When it’s all ocean underneath and sky above, it’s like wow. First, when we got in the plane, we did all of our checks and got up to altitude, which takes a good 20 or 30 minutes to get up to 27,000 feet. Then we talked about where we’re going. Usually the conversation revolved around how cool the last place was and how amazing and exciting the next place was going to be. In some places, that was true. In some places, it wasn’t. We packed a lot of Cliff bars and beef jerky, typical road trip stuff, but we tried to keep it on the slightly healthier side. Because the cabin of the aircraft was configured with the fuel tank in the back, there weren’t any seats or carpet or anything, so we took two yoga mats and we had them back behind the fuel tank. While one of us stayed up and flew, the other one took 5 or 10 minutes to go to the back and stretch. We both really like fitness, so I went back there and did crunches, push-ups and yoga, just to get a little burst of energy. You get really sleepy sitting in that seat, and just like driving a car, there’s that vibration of being in a machine and it gets you really sleepy. We did that pretty consistently on every flight. We listened to a lot of music. We totally forgot to bring any sort of reading material or anything fun like that. It was just mostly music and chatting. We never ran out of things to talk about.

What were some of your favorite places that you visited?
One of the most amazing places was Tanzania. The hotel we stayed in was a traditional African hut, so it was stunning when you get there. It was all sorts of adventurers; lots of climbers who had come to summit Kilimanjaro, so it was a very young air in Tanzania. You felt like everybody there was there on a mission. Their huts were a combination of thatched roofs and mud walls, and they had nets over the bed. There was a beautiful restaurant where we had one of the best meals ever. We sat down under the stars with crazy animal noises and crickets all around us, and you could see the mountain in the distance. That was pretty spectacular. The only regret that I have about that place though is that we got in so late the day before that we arrived at the hotel in the dark, and the next morning we left in the dark because one of our goals was to see the sunrise around the whole globe. We made them, but it meant taking off super early and not getting to stay and enjoy these places during the day.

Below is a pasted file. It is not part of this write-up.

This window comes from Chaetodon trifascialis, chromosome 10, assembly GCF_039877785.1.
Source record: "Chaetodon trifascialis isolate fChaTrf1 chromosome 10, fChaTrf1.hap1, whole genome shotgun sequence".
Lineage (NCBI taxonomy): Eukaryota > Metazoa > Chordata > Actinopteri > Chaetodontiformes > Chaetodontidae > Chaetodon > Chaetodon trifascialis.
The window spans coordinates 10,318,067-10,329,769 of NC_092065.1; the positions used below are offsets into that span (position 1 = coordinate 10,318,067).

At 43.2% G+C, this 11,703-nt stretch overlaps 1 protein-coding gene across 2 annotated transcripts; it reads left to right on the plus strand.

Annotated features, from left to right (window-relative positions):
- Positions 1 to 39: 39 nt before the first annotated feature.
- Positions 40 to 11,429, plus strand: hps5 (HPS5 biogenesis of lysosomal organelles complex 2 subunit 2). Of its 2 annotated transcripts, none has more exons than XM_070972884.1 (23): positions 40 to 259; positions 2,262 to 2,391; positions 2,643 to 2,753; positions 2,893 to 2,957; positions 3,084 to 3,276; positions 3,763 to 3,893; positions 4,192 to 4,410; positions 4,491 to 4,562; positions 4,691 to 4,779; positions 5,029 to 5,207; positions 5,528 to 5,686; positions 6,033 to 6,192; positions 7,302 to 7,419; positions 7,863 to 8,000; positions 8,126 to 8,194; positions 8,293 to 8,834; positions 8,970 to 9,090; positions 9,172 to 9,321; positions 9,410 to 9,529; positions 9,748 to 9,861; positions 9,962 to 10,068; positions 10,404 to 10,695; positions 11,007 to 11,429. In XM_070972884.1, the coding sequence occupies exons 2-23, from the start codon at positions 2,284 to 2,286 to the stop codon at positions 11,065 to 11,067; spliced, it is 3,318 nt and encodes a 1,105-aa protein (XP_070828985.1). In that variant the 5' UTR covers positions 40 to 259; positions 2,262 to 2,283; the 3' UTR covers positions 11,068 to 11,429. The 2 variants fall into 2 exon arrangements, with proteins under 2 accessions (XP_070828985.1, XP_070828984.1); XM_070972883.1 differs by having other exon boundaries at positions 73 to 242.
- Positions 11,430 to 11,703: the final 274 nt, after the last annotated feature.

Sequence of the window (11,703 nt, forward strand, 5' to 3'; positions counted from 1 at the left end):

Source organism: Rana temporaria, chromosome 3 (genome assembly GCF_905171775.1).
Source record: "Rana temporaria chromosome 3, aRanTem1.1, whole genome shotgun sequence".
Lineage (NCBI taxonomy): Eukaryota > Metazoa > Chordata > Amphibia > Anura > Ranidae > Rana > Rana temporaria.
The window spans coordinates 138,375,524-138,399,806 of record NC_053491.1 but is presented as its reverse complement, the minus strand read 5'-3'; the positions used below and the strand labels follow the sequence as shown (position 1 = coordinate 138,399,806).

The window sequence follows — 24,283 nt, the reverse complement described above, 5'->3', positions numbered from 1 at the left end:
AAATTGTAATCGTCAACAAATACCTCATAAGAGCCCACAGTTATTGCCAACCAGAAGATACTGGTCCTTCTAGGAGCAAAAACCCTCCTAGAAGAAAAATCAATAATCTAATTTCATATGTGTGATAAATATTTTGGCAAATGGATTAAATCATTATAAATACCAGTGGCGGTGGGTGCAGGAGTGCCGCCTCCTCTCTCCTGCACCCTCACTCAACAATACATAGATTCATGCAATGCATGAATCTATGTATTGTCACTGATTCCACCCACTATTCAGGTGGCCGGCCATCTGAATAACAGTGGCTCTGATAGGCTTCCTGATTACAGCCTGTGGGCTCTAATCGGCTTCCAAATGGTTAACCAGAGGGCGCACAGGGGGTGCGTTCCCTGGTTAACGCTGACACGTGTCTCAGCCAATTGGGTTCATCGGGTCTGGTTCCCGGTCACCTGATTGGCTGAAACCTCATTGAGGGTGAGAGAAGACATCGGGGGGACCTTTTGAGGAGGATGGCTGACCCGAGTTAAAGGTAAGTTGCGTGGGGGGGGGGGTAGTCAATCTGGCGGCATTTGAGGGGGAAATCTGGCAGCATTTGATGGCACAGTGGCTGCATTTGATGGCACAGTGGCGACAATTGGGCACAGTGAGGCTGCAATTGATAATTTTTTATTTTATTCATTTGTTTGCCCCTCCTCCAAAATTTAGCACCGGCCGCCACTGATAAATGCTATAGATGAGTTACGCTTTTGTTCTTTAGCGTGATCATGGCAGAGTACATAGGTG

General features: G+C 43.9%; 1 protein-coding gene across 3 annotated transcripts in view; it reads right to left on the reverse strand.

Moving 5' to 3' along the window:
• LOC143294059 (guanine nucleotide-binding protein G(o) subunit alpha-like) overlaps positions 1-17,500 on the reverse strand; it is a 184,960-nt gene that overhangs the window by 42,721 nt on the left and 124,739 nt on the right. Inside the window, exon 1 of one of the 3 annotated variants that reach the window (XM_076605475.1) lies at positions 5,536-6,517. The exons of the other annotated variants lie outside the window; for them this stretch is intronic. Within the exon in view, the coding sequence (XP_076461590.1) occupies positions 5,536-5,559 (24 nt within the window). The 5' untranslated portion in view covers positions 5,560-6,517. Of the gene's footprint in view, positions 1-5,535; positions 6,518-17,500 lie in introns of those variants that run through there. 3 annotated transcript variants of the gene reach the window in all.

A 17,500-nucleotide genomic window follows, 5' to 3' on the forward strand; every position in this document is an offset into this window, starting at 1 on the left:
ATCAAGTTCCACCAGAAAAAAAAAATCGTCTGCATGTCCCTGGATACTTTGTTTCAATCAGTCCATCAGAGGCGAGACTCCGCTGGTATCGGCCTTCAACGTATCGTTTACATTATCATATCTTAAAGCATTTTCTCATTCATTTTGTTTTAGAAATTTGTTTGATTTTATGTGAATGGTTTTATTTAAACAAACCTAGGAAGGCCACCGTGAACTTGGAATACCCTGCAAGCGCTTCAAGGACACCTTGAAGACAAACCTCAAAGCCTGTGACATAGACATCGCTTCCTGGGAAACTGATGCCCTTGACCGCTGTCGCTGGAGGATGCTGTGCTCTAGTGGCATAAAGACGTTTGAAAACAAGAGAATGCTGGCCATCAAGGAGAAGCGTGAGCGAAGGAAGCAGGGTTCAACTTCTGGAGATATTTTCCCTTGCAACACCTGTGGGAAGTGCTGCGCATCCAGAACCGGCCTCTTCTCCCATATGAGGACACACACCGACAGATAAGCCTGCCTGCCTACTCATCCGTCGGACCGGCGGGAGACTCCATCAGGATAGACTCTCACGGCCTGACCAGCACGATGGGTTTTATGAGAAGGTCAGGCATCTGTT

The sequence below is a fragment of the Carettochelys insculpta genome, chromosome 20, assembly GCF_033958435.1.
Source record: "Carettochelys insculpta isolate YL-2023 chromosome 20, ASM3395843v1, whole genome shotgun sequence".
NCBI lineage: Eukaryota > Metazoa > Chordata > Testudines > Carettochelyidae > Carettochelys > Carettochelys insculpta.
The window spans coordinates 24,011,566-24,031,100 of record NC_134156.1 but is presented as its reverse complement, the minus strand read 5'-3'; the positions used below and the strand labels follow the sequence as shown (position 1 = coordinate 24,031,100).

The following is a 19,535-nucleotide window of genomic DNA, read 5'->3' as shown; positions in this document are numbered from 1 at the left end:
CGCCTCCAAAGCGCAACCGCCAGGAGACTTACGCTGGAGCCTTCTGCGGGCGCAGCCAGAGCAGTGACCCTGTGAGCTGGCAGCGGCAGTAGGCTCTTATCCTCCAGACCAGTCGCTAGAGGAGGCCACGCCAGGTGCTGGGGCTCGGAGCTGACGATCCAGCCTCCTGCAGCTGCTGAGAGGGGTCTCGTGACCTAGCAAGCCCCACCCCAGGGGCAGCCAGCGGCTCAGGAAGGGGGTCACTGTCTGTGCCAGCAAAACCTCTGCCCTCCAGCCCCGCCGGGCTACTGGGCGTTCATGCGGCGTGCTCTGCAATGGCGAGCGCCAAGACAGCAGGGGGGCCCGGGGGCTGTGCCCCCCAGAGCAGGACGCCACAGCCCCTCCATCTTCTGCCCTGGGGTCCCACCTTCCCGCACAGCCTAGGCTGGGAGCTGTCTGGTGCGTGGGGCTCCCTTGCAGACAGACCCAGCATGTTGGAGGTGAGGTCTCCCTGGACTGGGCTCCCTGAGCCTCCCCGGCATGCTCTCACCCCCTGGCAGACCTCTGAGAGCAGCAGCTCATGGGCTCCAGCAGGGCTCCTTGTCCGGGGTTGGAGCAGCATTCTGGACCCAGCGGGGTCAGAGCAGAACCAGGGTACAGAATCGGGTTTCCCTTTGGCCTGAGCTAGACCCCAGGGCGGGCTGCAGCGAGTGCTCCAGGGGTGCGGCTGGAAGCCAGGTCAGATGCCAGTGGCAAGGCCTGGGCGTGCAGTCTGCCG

Is there a place you visited that you can’t wait to get back to and stay awhile?
Definitely Brazil. That would be incredible. I would say the Seychelles Islands. That was one of our fuel stops; we didn’t get to overnight there, but it was just a gorgeous spot, very tropical, very turquoise waters and lots of good climbing. It was a very outdoorsy kind of place. I definitely want to go back Singapore again because the city fascinates me for some reason. It’s very technologically advanced and very fashionable. There are so many good restaurants; it almost feels like going to New York City for the weekend.

Your goal was to see the sunrise in every place you went. What was a favorite or most memorable one?
They were all so different. If you’re over the ocean, it’s one type of sunrise reflecting off the water but if there are mountains in front of you, it’s different. One of the best was Tanzania, and I hate to bring up Tanzania again, but it was such an awesome departure! When we departed, there was a low cloud deck at about 2,000 feet, and when we broke through the clouds, we could see the mountain for the first time in broad daylight. It was just a huge ball of sun, reflecting off a snow-capped peak in Africa and clouds. I have a video of that exact moment when we saw it. We were flying eastbound and our next clearance was into Kenya, and we were talking to Kenyan airspace, watching the sunrise, getting ready to cross the Indian Ocean. It was definitely one of those moments in my life that I’ll never forget. It was so colorful.

Tell us about the map that you had everyone sign.
It was kind of a last-minute idea I had. I basically ran to Office Depot and I grabbed a world map and a ton of Sharpies and said, “This thing’s going around the world.” I’m never going to meet 99 percent of those people again but in whatever capacity, large or small, they all influenced the flight in some way. Anyone we met, whether it was a fueler or a kid who happened to be at the airport, we would tell them about the project and have them sign it. It’s just absolutely coated in signatures. We would always take photos with it and people would want to hold it and take their own pictures of it.  It became quite the famous little map. I want to have it framed and hung in the museum in Denver where I’m on the board of directors. We’ve built this display about the flight and it’s a good way to show how many people you meet when you do a big trip like that. It has fun little messages all over it.

Did you have any flight rituals that you went through before or during take off to maintain some sense of normalcy?